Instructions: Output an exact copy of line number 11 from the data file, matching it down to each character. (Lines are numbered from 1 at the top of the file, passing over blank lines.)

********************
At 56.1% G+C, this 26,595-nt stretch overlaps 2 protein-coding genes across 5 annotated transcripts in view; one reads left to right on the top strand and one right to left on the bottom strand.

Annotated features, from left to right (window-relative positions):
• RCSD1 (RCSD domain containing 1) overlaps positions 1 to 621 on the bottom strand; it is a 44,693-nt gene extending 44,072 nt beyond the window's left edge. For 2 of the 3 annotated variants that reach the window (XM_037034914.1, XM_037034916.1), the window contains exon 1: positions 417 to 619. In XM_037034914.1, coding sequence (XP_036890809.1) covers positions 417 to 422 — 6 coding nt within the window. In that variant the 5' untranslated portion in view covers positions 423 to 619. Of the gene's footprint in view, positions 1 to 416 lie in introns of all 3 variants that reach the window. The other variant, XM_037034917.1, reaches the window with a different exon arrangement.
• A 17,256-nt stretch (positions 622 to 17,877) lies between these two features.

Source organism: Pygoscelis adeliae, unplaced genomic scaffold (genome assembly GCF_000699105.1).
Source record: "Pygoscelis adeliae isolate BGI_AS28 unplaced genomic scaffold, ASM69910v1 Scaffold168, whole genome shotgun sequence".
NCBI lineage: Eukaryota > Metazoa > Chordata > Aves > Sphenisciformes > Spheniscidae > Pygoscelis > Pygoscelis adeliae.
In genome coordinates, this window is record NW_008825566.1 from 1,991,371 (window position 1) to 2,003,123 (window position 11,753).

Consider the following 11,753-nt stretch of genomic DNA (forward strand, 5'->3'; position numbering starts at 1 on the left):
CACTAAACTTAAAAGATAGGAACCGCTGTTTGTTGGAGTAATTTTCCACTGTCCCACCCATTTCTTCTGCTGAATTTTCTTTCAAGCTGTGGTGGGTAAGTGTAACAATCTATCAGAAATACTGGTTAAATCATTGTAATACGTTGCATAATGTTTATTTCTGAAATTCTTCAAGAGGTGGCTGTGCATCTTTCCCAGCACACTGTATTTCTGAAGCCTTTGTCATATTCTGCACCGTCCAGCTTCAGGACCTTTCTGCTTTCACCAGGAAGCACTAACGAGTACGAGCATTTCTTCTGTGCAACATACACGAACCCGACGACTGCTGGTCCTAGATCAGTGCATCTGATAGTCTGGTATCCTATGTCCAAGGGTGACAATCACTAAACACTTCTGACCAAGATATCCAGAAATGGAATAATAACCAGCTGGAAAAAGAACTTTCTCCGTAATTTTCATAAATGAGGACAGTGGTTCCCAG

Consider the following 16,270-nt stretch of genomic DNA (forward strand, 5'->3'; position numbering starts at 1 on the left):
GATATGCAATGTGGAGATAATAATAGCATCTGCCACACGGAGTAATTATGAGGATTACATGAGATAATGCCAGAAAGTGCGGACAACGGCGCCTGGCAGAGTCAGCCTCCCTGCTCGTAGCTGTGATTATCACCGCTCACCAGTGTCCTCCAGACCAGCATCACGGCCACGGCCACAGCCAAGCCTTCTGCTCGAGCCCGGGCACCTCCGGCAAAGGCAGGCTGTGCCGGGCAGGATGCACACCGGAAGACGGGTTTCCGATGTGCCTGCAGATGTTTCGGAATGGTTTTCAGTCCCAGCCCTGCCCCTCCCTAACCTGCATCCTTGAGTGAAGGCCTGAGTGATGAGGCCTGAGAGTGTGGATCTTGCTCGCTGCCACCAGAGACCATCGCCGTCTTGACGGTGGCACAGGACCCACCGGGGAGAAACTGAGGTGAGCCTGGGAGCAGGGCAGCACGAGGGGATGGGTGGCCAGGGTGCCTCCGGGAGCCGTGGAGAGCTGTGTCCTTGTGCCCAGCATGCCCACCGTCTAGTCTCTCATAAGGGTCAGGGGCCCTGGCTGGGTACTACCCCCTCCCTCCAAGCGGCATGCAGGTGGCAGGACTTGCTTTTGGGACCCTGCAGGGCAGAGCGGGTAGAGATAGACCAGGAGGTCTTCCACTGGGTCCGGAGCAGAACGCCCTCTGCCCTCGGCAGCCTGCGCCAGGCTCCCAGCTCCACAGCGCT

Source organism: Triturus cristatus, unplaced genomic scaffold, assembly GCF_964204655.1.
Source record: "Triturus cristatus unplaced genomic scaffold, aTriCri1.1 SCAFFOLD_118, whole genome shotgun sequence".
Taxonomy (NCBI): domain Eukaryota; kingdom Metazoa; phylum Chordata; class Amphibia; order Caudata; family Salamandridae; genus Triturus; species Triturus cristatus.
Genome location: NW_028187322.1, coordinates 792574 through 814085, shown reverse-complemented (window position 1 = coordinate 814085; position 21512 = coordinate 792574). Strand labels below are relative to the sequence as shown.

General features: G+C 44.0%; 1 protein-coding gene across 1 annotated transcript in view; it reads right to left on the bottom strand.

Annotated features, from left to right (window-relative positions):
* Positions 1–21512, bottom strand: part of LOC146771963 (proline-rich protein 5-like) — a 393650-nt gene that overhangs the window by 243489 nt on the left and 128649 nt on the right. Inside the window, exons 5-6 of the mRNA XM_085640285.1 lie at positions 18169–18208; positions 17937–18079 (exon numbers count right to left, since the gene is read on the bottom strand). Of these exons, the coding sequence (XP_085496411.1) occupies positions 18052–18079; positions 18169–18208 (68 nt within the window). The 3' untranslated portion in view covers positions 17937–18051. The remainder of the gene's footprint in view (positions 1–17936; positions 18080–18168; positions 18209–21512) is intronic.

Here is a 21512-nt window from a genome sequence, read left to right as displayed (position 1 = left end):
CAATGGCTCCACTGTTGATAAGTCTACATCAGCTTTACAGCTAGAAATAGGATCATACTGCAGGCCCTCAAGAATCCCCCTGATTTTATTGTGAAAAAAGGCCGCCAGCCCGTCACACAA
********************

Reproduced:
Consider the following 16,270-nt stretch of genomic DNA (forward strand, 5'->3'; position numbering starts at 1 on the left):